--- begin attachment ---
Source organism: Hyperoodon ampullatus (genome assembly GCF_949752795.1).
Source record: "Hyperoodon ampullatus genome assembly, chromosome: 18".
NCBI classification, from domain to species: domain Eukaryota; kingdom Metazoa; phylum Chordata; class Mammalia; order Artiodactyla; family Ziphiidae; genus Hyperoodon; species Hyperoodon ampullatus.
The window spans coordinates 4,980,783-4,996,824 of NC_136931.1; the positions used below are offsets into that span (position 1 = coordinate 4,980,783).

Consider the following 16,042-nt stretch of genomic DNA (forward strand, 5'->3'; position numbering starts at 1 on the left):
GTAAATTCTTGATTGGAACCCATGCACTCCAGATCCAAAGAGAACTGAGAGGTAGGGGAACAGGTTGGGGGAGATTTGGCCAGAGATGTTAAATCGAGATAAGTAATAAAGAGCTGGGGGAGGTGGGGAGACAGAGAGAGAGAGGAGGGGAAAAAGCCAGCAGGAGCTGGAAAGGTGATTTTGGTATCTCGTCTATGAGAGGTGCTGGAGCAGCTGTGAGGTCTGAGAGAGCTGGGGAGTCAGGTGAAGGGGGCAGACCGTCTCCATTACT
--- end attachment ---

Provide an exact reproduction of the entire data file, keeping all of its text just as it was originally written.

Source organism: Hyperoodon ampullatus (genome assembly GCF_949752795.1).
Source record: "Hyperoodon ampullatus genome assembly, chromosome: 18".
NCBI classification, from domain to species: domain Eukaryota; kingdom Metazoa; phylum Chordata; class Mammalia; order Artiodactyla; family Ziphiidae; genus Hyperoodon; species Hyperoodon ampullatus.
The window spans coordinates 4,980,783-4,996,824 of NC_136931.1; the positions used below are offsets into that span (position 1 = coordinate 4,980,783).

Consider the following 16,042-nt stretch of genomic DNA (forward strand, 5'->3'; position numbering starts at 1 on the left):
GTAAATTCTTGATTGGAACCCATGCACTCCAGATCCAAAGAGAACTGAGAGGTAGGGGAACAGGTTGGGGGAGATTTGGCCAGAGATGTTAAATCGAGATAAGTAATAAAGAGCTGGGGGAGGTGGGGAGACAGAGAGAGAGAGGAGGGGAAAAAGCCAGCAGGAGCTGGAAAGGTGATTTTGGTATCTCGTCTATGAGAGGTGCTGGAGCAGCTGTGAGGTCTGAGAGAGCTGGGGAGTCAGGTGAAGGGGGCAGACCGTCTCCATTACT